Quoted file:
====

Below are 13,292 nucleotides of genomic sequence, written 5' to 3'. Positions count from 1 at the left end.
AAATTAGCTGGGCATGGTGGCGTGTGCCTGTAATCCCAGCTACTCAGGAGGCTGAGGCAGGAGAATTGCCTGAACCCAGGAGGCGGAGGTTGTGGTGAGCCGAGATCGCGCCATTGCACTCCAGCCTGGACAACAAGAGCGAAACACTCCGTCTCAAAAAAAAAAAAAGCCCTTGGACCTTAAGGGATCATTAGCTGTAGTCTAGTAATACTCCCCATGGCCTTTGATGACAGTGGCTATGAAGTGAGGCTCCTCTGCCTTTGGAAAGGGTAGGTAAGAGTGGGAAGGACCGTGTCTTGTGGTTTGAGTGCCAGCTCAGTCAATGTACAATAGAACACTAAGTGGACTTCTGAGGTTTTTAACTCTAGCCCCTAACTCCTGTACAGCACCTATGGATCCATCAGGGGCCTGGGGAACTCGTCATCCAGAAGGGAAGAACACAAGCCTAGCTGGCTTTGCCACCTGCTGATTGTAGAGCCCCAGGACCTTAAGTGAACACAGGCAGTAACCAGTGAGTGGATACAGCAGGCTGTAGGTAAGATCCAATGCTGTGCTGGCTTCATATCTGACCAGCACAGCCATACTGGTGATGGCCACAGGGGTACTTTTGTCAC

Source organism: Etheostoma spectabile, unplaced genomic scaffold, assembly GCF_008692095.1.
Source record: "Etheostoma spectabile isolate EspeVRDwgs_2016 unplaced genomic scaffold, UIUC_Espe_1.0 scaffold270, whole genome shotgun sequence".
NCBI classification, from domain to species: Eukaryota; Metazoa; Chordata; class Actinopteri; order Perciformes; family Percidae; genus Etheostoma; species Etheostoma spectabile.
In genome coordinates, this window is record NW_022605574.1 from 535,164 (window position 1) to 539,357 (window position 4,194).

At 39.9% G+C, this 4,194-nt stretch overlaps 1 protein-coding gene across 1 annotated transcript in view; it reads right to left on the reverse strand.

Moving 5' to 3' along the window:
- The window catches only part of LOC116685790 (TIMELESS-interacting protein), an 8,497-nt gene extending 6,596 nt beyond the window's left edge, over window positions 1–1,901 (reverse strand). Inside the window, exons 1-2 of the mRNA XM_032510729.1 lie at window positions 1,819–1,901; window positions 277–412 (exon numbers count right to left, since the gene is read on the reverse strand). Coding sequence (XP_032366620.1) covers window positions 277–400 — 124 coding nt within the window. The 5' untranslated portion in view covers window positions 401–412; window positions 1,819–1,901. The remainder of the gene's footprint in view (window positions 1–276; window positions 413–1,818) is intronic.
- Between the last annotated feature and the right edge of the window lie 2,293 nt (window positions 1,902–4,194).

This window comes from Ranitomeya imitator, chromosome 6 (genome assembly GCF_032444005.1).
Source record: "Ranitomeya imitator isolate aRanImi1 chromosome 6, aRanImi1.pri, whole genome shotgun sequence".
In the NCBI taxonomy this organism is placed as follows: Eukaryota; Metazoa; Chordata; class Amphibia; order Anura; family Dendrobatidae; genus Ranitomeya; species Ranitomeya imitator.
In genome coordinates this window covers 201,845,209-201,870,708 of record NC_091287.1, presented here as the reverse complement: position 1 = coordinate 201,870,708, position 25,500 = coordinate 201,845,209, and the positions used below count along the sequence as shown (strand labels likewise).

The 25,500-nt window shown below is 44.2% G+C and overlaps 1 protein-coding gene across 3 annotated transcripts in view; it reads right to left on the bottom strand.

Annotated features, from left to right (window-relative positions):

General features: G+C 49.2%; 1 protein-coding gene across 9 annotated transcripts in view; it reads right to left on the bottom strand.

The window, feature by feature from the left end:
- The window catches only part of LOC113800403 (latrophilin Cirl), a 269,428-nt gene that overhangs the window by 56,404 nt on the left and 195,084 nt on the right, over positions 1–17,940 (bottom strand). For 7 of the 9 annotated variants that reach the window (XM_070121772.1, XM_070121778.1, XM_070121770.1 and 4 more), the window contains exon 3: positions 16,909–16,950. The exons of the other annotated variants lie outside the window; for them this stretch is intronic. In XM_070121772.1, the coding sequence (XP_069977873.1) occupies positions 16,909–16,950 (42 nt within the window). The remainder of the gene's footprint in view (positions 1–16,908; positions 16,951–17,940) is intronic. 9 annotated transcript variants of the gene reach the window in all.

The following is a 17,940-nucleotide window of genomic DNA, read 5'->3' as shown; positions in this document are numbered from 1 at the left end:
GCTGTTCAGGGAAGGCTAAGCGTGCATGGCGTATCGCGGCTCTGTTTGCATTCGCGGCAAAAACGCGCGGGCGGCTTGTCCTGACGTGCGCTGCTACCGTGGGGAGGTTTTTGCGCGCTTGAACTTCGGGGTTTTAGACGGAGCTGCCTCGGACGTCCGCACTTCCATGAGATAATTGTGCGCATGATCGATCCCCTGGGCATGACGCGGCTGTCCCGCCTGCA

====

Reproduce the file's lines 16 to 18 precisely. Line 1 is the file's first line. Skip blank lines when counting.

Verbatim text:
Annotated features, from left to right (window-relative positions):

General features: G+C 49.2%; 1 protein-coding gene across 9 annotated transcripts in view; it reads right to left on the bottom strand.

The window, feature by feature from the left end: